Customer Spotlight - Interview with Jesse Lore - Founder of LORE Australia

In honour of Indigenous Business Month, we sat down with Jesse Lore: long-time Rounded user and founder of LORE Australia, an Indigenous-owned health and wellness company using Australian native bio-foods.

We chatted about building a business, how he bounced back after not 1 but 3 different natural disasters, and the importance of supporting other business owners – especially First Nation Businesses.

Tell us a bit about your background.

I am Gurungai man living on Gumbayngirr Country on the NSW Mid North Coast. Thanks to my parents’ connection to Country and a more natural holistic way of life, I have always had an affiliation with living our own truth.

For me, that has been my passion for health and wellness through our ancient culture and connection to our traditional foods.

How did you start working for yourself? What inspired you to create LORE Australia?

Before starting LORE Australia, I was an environmental scientist and worked for over a decade with the NSW National Parks and Wildlife Service. There I saw a gap between what assets National Parks had and what was being offered.

So I started a nocturnal wildlife eco-tourism company using night vision goggles. This was a huge success and I started incorporating a cultural and bush food aspect into my tour experience. This really ignited my passion for sharing knowledge and the health benefits of our native foods.

I noticed a broad gap between the greater Australian understanding and connection to this land.

Back in 2014, I developed a vision to facilitate a connection to Country through our foods to enhance people’s health and wellness by focusing on products that have traditional use and knowledge appropriate for modern living.

Did you encounter any challenges in your business along the way? How did you overcome these?

Ten years ago when I first started LORE Australia, the biggest challenge was the small niche bush food market and availability of Native foods to meet scalability for a commercial market.

Wild harvesting has many limitations to scale and the protection of traditional knowledge around our foods. It’s a delicate balance and some opportunities must be let go to respect Country and Culture.

In recent years, the climate challenges we are facing have created great stress on the apex position of the food economy. The increasing frequency and intensity of natural disasters is a real threat to SMEs who rely on local supply chains.

In 2019 I lost all the native food crops on my property and wild harvesting grounds from the bushfires.

Then we were hit with COVID and the rolling lockdowns made it impossible to brew kombucha as there was no certainty in the market for a short shelf life product. To avoid bankruptcy I back stepped to micro production.

In March 2021, I lost all my production infrastructure to floods and just as I was completing my rebuild, I was hit by the Feb 2022 floods, which wiped me out again and my house.

These had huge impacts on me financially but also business-wise as I couldn’t supply customers with stable and regular product. Fortunately, the train is back on the tracks this year and business is looking very promising!

What's been your favourite part of building LORE and owning a business?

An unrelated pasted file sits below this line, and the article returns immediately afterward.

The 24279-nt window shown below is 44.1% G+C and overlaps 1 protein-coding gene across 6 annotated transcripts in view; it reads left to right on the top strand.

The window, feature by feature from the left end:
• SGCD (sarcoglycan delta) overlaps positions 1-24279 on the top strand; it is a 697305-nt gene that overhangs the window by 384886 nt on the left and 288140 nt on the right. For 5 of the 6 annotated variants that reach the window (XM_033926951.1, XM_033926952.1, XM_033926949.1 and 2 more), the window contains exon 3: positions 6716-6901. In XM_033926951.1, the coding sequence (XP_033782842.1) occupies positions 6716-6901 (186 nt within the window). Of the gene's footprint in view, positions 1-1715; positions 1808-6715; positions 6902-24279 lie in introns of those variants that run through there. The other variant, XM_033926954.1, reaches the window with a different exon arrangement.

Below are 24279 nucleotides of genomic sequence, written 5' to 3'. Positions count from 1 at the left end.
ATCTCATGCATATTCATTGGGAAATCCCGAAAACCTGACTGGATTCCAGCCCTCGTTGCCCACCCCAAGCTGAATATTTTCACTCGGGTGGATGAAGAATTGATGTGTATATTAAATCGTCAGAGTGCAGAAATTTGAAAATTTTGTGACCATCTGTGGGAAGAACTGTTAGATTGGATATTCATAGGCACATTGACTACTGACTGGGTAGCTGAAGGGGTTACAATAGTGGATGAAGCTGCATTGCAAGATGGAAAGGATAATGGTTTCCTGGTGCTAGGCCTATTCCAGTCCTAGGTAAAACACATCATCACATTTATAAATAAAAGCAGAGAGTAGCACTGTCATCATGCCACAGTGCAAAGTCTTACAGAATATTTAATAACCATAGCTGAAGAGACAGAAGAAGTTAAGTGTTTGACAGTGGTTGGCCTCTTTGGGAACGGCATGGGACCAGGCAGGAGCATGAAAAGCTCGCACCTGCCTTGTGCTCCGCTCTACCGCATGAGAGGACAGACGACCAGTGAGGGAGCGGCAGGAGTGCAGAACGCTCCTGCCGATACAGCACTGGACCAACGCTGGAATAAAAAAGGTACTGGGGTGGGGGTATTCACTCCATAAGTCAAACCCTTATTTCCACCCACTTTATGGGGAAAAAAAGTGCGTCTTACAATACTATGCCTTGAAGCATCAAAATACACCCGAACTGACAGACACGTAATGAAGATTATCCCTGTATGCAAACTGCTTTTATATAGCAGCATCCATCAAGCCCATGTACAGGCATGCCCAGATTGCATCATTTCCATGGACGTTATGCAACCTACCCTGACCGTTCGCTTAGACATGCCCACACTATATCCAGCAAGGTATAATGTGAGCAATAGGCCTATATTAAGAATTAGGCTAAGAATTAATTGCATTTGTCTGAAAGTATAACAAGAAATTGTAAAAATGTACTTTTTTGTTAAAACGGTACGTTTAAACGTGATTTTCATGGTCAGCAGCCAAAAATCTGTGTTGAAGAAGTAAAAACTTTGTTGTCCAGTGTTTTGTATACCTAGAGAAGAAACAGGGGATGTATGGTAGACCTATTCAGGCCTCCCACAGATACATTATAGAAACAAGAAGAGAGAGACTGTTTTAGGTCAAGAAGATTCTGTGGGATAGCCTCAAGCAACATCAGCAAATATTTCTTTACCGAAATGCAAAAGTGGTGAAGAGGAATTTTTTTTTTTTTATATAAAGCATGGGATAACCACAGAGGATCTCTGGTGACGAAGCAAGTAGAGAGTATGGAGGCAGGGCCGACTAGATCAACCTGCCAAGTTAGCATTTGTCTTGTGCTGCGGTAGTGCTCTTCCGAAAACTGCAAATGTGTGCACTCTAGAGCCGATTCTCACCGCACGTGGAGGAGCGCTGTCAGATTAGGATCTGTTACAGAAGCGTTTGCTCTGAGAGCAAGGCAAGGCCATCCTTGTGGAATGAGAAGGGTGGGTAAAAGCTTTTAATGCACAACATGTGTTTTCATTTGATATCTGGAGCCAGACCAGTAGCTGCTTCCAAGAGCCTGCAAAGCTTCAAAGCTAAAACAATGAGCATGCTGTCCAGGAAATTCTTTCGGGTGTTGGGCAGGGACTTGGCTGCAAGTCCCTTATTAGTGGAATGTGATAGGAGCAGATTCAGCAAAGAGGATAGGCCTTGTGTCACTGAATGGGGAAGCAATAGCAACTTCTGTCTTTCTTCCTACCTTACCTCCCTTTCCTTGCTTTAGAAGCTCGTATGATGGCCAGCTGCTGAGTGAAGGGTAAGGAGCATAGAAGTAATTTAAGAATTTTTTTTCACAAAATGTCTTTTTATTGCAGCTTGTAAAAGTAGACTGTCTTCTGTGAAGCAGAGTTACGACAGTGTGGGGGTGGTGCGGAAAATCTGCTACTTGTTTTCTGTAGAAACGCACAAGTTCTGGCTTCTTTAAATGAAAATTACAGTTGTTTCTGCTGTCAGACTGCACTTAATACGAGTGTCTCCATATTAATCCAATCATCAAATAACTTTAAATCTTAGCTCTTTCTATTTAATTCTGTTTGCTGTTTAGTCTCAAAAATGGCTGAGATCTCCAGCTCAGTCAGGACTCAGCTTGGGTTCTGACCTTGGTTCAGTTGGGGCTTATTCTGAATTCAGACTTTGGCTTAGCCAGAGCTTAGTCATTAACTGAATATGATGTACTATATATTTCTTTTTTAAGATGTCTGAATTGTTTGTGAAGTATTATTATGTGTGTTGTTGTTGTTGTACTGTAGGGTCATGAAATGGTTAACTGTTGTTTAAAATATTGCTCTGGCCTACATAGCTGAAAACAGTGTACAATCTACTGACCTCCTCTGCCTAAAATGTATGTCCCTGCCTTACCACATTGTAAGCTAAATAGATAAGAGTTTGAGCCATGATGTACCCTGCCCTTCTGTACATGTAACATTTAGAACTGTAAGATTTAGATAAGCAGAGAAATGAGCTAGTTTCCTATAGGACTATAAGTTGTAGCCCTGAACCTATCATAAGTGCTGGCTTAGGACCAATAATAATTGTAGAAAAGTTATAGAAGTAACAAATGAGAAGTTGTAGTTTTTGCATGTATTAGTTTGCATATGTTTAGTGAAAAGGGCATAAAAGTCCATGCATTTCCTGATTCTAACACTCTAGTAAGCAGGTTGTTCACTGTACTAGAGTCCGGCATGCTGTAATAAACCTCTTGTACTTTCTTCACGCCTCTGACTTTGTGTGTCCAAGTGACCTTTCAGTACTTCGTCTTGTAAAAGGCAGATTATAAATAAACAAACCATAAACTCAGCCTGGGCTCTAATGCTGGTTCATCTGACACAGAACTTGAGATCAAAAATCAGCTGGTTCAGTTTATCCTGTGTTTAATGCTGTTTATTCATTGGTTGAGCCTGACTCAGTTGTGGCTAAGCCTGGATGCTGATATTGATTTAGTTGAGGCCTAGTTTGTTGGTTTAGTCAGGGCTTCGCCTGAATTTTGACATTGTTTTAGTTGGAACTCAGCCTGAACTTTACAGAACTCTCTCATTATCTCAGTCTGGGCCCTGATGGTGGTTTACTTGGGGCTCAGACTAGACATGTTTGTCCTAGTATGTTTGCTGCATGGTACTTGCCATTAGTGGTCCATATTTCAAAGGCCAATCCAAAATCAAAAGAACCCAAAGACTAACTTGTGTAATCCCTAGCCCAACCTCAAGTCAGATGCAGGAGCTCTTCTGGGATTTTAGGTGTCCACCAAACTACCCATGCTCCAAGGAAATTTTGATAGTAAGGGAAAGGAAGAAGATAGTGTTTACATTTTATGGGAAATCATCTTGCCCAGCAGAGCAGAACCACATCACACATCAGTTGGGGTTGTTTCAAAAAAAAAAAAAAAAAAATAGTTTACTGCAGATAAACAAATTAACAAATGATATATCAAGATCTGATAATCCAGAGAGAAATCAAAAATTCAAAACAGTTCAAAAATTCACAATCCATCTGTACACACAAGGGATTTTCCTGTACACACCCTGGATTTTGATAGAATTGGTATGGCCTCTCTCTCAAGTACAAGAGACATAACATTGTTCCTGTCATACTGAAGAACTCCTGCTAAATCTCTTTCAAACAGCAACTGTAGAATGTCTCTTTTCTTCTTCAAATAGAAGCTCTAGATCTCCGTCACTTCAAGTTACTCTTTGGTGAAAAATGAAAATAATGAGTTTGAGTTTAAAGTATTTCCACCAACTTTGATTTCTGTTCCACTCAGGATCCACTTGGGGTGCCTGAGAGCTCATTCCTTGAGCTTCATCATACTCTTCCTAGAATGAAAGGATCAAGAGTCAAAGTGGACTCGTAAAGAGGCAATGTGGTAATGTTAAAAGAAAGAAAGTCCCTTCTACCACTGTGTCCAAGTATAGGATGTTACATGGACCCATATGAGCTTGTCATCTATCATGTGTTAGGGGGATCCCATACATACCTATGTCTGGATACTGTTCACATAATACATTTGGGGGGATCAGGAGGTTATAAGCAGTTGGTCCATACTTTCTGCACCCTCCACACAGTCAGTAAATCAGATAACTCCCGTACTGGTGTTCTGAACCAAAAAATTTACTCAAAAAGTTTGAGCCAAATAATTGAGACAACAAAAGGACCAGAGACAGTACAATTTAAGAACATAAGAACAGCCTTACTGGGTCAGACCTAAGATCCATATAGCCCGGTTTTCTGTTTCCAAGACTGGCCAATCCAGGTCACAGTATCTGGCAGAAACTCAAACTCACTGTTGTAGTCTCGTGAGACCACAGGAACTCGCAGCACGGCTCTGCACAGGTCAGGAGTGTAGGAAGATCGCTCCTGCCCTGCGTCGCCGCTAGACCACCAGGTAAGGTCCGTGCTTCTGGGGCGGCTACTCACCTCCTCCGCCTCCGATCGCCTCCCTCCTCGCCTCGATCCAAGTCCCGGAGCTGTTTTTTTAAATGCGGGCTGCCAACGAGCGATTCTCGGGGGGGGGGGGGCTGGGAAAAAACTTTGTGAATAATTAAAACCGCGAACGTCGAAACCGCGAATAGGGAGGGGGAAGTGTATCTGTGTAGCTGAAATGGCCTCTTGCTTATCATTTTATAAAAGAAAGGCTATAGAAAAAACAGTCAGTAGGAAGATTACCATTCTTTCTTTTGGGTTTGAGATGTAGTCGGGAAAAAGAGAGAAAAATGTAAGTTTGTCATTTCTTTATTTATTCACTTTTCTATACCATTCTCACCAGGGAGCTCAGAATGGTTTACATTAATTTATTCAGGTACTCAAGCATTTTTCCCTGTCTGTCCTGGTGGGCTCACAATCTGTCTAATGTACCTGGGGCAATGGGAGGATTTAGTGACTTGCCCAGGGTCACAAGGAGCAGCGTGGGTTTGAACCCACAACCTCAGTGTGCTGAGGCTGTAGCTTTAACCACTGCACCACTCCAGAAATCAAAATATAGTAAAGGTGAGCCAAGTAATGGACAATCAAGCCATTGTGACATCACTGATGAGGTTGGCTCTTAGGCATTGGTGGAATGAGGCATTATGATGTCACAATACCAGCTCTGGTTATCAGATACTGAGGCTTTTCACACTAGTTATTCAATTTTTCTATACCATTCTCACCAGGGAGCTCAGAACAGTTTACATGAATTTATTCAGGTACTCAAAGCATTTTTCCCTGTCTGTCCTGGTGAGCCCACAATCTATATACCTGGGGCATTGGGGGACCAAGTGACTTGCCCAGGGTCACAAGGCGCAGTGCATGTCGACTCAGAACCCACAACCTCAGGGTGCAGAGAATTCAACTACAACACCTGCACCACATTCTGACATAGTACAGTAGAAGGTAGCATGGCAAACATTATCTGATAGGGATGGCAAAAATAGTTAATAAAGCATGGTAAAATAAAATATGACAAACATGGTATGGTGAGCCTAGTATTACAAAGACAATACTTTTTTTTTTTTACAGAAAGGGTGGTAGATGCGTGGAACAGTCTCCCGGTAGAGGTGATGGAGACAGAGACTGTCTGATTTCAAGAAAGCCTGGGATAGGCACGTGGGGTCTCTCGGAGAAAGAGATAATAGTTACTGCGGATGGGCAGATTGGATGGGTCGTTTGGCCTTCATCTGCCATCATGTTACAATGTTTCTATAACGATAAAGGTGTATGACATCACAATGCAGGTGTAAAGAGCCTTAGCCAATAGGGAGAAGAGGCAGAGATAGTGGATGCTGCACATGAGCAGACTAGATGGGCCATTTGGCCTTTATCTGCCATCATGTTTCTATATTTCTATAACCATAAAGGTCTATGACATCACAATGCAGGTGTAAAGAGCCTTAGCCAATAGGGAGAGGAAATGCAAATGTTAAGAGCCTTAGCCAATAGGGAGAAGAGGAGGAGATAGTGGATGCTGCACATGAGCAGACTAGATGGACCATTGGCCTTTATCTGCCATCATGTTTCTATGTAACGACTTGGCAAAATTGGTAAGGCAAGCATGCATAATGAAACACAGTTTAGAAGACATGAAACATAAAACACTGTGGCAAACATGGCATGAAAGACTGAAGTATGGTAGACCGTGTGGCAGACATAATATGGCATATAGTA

Definitely being able to provide good healthy products to people and having a positive impact on my community and people's way of life.

I love being my own boss. Being in control of my own destiny. I love managing my own lifestyle and having the flexibility to manage my own work/ life balance.

If you could give someone one piece of advice on building their business, what would it be?

Never give up and don’t listen to negative people. If it was easy, everyone would be doing it.

For any aspiring First Nation business owners: Believe in yourself and always think big. Connect with other First Nation entrepreneurs for support.

What are your thoughts on initiatives like Indigenous Business Month?

Indigenous Business Month is a great initiative to bring focus and attention to First Nation entrepreneurs. It assists in opening the door to a world that, not long ago, was kept shut in many ways.

These also broadcast hope and reconciliation to our young men and women that we as a people can be successful. It is a celebration for us to recognise our achievements as we move forward as a united country.

The theme of this year's Indigenous Business Month is ‘To Gather, Together.’ How important is it to engage with other business owners? Are you a part of any communities that have helped you in your journey?

Collaborations are fundamental in any business environment and extra important and beneficial for First Nation Businesses. It nourishes a win-win economy where the more successful we all are as a community, the more successful we are as individuals.

Collaborations promote awareness of our industry and introduce different channels for people to engage. I’ve been fortunate to be connected with some business communities such as Worthwhile Ventures and Yarpa Business Hub.

What's next for you and LORE?

There are some big things in the pipeline rolling out before Christmas and during 2024.

Next month, I’m launching my Native Chocolate range and two more exciting Native Kombucha flavours. We’re also working on developing a First Nation workplace training and employment initiative in the Native food industry and a Networking To Success program for First Nation entrepreneurs.

Keep an eye on us as these come to fruition.

Check out LORE Australia!

Want to find out more? You can see LORE’s product range here, or follow Jesse’s journey on Facebook and Instagram.

Thanks Jesse for taking the time to share your story!

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